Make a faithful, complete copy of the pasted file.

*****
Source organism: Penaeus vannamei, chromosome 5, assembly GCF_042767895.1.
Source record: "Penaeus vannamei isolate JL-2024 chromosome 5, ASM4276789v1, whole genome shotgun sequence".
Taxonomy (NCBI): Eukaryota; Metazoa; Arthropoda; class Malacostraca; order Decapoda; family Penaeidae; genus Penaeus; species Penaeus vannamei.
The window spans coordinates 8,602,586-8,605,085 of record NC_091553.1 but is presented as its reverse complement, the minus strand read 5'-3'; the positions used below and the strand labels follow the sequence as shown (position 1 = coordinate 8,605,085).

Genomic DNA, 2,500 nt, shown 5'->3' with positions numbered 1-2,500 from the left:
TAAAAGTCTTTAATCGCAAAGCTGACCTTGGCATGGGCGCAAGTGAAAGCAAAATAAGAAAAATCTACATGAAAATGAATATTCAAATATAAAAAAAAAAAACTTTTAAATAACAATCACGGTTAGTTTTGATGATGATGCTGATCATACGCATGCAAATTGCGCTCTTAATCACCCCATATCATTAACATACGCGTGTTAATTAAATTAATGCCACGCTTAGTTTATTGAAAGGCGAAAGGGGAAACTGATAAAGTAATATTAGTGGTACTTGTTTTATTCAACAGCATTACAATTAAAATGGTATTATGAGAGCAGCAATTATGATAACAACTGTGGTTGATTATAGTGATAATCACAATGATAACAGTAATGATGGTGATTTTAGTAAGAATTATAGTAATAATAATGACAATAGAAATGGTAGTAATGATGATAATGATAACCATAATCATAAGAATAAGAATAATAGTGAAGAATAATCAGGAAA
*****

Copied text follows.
Source organism: Penaeus vannamei, chromosome 5, assembly GCF_042767895.1.
Source record: "Penaeus vannamei isolate JL-2024 chromosome 5, ASM4276789v1, whole genome shotgun sequence".
Taxonomy (NCBI): Eukaryota; Metazoa; Arthropoda; class Malacostraca; order Decapoda; family Penaeidae; genus Penaeus; species Penaeus vannamei.
The window spans coordinates 8,602,586-8,605,085 of record NC_091553.1 but is presented as its reverse complement, the minus strand read 5'-3'; the positions used below and the strand labels follow the sequence as shown (position 1 = coordinate 8,605,085).

Genomic DNA, 2,500 nt, shown 5'->3' with positions numbered 1-2,500 from the left:
TAAAAGTCTTTAATCGCAAAGCTGACCTTGGCATGGGCGCAAGTGAAAGCAAAATAAGAAAAATCTACATGAAAATGAATATTCAAATATAAAAAAAAAAAACTTTTAAATAACAATCACGGTTAGTTTTGATGATGATGCTGATCATACGCATGCAAATTGCGCTCTTAATCACCCCATATCATTAACATACGCGTGTTAATTAAATTAATGCCACGCTTAGTTTATTGAAAGGCGAAAGGGGAAACTGATAAAGTAATATTAGTGGTACTTGTTTTATTCAACAGCATTACAATTAAAATGGTATTATGAGAGCAGCAATTATGATAACAACTGTGGTTGATTATAGTGATAATCACAATGATAACAGTAATGATGGTGATTTTAGTAAGAATTATAGTAATAATAATGACAATAGAAATGGTAGTAATGATGATAATGATAACCATAATCATAAGAATAAGAATAATAGTGAAGAATAATCAGGAAA